Decorative Metal Hooks - Cheap Bathroom Decorations.
Decorative Metal Hooks
- Relating to decoration
- cosmetic: serving an esthetic rather than a useful purpose; "cosmetic fenders on cars"; "the buildings were utilitarian rather than decorative"
- (decorativeness) an appearance that serves to decorate and make something more attractive
- Serving to make something look more attractive; ornamental
- (decoratively) in a decorative manner; "used decoratively at Christmas"
- Broken stone for use in making roads
- A solid material that is typically hard, shiny, malleable, fusible, and ductile, with good electrical and thermal conductivity (e.g., iron, gold, silver, copper, and aluminum, and alloys such as brass and steel)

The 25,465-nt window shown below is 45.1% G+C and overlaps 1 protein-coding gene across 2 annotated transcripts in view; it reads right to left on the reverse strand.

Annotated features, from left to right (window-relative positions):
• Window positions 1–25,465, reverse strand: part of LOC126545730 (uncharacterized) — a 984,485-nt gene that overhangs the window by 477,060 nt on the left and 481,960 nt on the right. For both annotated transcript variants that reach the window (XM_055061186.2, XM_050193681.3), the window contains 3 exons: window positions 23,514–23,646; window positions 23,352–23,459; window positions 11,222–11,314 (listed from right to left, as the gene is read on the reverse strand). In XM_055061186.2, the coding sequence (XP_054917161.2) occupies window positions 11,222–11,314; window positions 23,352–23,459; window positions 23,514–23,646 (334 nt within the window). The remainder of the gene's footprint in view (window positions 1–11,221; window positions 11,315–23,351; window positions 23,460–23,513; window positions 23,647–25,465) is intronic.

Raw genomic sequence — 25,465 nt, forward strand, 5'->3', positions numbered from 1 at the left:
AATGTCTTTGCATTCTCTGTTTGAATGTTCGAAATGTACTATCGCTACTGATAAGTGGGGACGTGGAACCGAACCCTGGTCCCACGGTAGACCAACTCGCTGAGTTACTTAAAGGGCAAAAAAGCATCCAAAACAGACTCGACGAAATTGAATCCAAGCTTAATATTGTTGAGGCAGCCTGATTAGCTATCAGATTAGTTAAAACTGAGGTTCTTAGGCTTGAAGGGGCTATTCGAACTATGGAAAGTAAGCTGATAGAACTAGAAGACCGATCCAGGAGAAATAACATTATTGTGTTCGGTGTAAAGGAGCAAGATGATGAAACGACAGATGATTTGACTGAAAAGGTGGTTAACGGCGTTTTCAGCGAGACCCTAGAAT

- cover with metal
- metallic: containing or made of or resembling or characteristic of a metal; "a metallic compound"; "metallic luster"; "the strange metallic note of the meadow lark, sesting the clash of vibrant blades"- Ambrose Bierce
- metallic element: any of several chemical elements that are usually shiny solids that conduct heat or electricity and can be formed into sheets etc.
- Gold and silver (as tinctures in blazoning)
- Be or become attached with a hook
- (hook) fasten with a hook
- (hook) a catch for locking a door
- large strong hand (as of a fighter); "wait till I get my hooks on him"
- Attach or fasten with a hook or hooks
- Bend or be bent into the shape of a hook so as to fasten around or to an object